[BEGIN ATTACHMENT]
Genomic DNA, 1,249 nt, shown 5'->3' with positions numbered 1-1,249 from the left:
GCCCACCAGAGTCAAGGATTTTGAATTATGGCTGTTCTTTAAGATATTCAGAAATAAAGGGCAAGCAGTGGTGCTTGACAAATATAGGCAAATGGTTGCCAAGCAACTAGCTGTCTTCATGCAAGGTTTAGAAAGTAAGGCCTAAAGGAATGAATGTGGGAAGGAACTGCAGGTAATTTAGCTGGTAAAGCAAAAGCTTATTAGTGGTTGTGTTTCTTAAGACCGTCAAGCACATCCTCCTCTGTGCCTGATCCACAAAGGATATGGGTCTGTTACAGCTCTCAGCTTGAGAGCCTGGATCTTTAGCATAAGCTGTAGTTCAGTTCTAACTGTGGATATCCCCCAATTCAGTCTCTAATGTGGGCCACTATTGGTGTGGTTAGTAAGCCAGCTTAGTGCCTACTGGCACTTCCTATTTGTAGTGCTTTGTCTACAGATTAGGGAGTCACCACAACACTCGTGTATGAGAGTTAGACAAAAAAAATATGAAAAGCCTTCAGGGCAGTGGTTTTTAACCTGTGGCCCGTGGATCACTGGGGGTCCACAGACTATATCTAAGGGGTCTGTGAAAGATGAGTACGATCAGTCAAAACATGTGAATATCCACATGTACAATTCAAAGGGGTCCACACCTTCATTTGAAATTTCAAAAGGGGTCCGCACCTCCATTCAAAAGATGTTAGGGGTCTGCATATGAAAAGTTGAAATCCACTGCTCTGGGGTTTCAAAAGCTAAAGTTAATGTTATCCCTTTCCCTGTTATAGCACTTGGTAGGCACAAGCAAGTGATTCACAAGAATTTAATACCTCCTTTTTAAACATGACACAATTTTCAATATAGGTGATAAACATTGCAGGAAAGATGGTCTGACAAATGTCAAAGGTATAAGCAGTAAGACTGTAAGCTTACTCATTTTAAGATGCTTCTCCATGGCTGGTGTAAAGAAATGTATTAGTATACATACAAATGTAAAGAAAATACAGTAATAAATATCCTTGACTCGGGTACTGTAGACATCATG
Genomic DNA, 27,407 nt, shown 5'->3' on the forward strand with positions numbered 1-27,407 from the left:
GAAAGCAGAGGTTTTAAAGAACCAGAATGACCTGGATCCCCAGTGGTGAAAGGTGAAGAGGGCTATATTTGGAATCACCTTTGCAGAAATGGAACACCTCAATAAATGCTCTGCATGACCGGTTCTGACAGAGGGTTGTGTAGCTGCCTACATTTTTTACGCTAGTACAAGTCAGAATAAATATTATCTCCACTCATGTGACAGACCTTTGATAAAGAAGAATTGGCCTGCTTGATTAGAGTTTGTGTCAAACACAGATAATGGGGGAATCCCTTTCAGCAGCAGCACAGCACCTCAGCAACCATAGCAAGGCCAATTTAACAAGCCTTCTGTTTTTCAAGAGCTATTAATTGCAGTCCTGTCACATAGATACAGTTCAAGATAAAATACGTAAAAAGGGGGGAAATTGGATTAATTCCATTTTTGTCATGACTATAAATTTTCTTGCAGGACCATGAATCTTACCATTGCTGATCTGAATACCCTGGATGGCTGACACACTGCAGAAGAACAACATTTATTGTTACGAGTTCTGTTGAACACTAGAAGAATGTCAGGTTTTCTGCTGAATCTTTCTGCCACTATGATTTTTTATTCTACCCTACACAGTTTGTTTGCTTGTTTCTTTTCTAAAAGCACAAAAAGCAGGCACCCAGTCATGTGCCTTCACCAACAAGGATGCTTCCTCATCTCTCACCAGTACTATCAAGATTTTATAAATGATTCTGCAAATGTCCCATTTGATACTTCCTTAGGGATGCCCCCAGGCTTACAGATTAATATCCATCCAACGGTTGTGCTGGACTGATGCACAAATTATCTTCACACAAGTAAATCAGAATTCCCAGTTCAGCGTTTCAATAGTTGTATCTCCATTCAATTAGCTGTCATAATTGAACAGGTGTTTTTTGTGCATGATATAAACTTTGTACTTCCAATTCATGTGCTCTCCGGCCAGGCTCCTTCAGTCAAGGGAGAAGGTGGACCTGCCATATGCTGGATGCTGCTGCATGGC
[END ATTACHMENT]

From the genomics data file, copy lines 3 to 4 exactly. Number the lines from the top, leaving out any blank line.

Genomic DNA, 27,407 nt, shown 5'->3' on the forward strand with positions numbered 1-27,407 from the left:
GAAAGCAGAGGTTTTAAAGAACCAGAATGACCTGGATCCCCAGTGGTGAAAGGTGAAGAGGGCTATATTTGGAATCACCTTTGCAGAAATGGAACACCTCAATAAATGCTCTGCATGACCGGTTCTGACAGAGGGTTGTGTAGCTGCCTACATTTTTTACGCTAGTACAAGTCAGAATAAATATTATCTCCACTCATGTGACAGACCTTTGATAAAGAAGAATTGGCCTGCTTGATTAGAGTTTGTGTCAAACACAGATAATGGGGGAATCCCTTTCAGCAGCAGCACAGCACCTCAGCAACCATAGCAAGGCCAATTTAACAAGCCTTCTGTTTTTCAAGAGCTATTAATTGCAGTCCTGTCACATAGATACAGTTCAAGATAAAATACGTAAAAAGGGGGGAAATTGGATTAATTCCATTTTTGTCATGACTATAAATTTTCTTGCAGGACCATGAATCTTACCATTGCTGATCTGAATACCCTGGATGGCTGACACACTGCAGAAGAACAACATTTATTGTTACGAGTTCTGTTGAACACTAGAAGAATGTCAGGTTTTCTGCTGAATCTTTCTGCCACTATGATTTTTTATTCTACCCTACACAGTTTGTTTGCTTGTTTCTTTTCTAAAAGCACAAAAAGCAGGCACCCAGTCATGTGCCTTCACCAACAAGGATGCTTCCTCATCTCTCACCAGTACTATCAAGATTTTATAAATGATTCTGCAAATGTCCCATTTGATACTTCCTTAGGGATGCCCCCAGGCTTACAGATTAATATCCATCCAACGGTTGTGCTGGACTGATGCACAAATTATCTTCACACAAGTAAATCAGAATTCCCAGTTCAGCGTTTCAATAGTTGTATCTCCATTCAATTAGCTGTCATAATTGAACAGGTGTTTTTTGTGCATGATATAAACTTTGTACTTCCAATTCATGTGCTCTCCGGCCAGGCTCCTTCAGTCAAGGGAGAAGGTGGACCTGCCATATGCTGGATGCTGCTGCATGGC